I used funding from the Class of 1959 to attend the 2012 Unite for Sight Global Health & Innovation Conference.  I had been interested in social enterprise, particularly in health, for a long time, but this conference really opened my eyes to a vast set of possibilities in innovative global health interventions.  The funding went a long way towards inspiring me and giving me practical knowledge in my future endeavors.

E. Association Internationale des Etudiants en Sciences Economiques et Commerciales (AIESEC) Winter National Conference – Ulysses “Ace” Isidro CC’15

              AIESEC is the world’s largest student run organization, and as an international not for profit organization, it strives to foster leadership and cultural understanding through an international exchange program in over 110 countries. Over spring break 2012, I went with seven other Yalies to Budapest, Osijek, Vienna, and Graz to learn more about AIESEC as I attended an international conference. We traveled to Vienna and Graz to attend the Western European North American international AIESEC conference.

At the conference, we were able to talk with the more than 220 AIESEC delegates representing over 26 different countries. By talking with them, we were not only able to learn more about how different countries run AIESEC, but we were also able to better understand all the different cultures present at the conference. Additionally, we were able to make important connections with several AIESEC chapters, which will definitely help the future success of AIESEC at Yale.

Personally, after the conference, I really learned so much more about what AIESEC does as an organization, ways to improve our local AIESEC chapter here at Yale, and how to develop my own leadership skills. After visiting other AIESEC chapters and attending this international conference, I feel like I really understand the impact that AIESEC can have in the future for the Yale community.

F.  Innovate/Activate 2.0 Conference – Adi Kamdar CC’12

I used the Class of 1959 funding to pay for my travel expenses to go to Berkeley, CA for two conferences. The first conference, Innovate / Activate 2.0, was dedicated towards understanding intellectual property law in the context of digital freedom and new cultural standards. I was on the steering committee for the conference and helped moderate a session. The second conference was the Students for Free Culture Summit. Students for Free Culture is a worldwide student organization, on which I was a board member, which is dedicated towards promoting Internet freedom, a culture of sharing, and openness when it comes to both knowledge and culture.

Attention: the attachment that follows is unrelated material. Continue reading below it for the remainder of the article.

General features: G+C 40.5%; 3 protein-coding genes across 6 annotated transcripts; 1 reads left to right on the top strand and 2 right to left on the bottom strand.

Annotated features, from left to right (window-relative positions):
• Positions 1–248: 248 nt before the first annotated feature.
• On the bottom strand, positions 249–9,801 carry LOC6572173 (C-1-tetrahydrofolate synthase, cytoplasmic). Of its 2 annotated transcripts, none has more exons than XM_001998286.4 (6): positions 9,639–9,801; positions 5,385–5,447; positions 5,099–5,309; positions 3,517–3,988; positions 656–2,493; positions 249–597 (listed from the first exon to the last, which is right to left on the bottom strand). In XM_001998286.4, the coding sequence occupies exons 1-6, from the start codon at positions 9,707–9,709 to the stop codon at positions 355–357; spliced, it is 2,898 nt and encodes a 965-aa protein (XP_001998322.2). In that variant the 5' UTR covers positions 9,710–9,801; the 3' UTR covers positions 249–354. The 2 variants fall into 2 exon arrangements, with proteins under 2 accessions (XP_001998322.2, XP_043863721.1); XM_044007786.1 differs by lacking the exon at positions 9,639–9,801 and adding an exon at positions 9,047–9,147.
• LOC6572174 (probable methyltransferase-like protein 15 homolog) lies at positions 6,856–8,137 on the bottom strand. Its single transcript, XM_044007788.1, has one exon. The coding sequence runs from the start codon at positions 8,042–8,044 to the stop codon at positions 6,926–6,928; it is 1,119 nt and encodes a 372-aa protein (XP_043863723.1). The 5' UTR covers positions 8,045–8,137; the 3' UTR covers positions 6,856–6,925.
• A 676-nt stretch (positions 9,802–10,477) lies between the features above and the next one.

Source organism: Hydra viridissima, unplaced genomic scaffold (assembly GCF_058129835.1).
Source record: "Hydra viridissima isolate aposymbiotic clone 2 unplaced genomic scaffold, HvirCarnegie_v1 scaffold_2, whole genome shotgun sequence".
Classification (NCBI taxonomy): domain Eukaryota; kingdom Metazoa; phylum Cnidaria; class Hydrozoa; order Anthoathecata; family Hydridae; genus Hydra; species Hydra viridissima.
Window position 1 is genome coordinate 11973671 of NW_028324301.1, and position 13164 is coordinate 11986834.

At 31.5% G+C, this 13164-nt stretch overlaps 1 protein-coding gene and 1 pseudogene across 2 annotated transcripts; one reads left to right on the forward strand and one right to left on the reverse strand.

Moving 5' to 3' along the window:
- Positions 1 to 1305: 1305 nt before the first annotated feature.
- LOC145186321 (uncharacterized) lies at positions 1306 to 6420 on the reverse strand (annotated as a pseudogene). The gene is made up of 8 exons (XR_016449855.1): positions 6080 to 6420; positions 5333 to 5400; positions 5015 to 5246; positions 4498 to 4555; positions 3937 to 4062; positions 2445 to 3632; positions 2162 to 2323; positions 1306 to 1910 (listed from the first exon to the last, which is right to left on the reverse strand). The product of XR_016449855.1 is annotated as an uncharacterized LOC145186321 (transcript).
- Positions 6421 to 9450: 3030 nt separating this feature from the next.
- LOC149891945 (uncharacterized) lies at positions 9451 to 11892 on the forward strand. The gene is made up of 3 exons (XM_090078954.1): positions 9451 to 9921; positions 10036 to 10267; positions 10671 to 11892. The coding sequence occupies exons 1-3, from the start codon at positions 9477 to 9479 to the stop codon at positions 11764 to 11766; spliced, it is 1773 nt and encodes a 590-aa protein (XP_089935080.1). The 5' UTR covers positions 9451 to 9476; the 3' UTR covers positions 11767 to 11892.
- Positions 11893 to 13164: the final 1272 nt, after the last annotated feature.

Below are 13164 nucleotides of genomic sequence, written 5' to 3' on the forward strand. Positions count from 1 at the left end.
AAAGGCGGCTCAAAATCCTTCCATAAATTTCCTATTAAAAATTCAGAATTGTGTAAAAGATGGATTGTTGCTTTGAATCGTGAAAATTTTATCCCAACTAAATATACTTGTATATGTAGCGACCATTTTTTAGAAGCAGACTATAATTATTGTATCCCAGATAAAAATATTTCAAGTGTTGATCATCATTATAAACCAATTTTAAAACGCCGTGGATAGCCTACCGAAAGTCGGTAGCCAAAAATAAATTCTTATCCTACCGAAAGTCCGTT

Both of these conferences were very important to me and my professional aspirations, and they not only helped me establish myself in the tech policy field, but they also allowed me to inspire and inform others on this field’s importance. This has become my full-time job. As a recent graduate, I now work in San Francisco at the Electronic Frontier Foundation, a civil liberties organization centered on digital rights.

G.  AIESEC’s Winter National Conference – Ling Li CC’14

Over spring break eight delegates from AIESEC Yale traveled to Europe to meet other AIESEC local committees (LCs) and bring back concrete ways to improve our own LC. We met up with three different local committees in Budapest, Hungary and Osijek, Croatia and were able to talk to all of their members, and learn how they run their committees.

During the second week we attended the Western Europe and North America international AIESEC leadership conference in Austria. This was an amazing learning experience for us because we were able to talk to over 220 delegates from 26 different countries. We learned about their cultures and about good practices and formed personal relationships with many LC members, paving the way for future partnerships across the world.

Personally, since I was a new member of AIESEC this spring, going to this conference was an incredible way for me to really understand what AIESEC can accomplish in the world. Through interacting with so many different AIESECers I’ve really come to realize just how much AIESEC can impact the world and change individual people’s lives. We came back from the conference with a lot of energy and enthusiasm, along with a drive to change things in our local committee to be more professional and impactful, helping more Yale students go on international exchanges.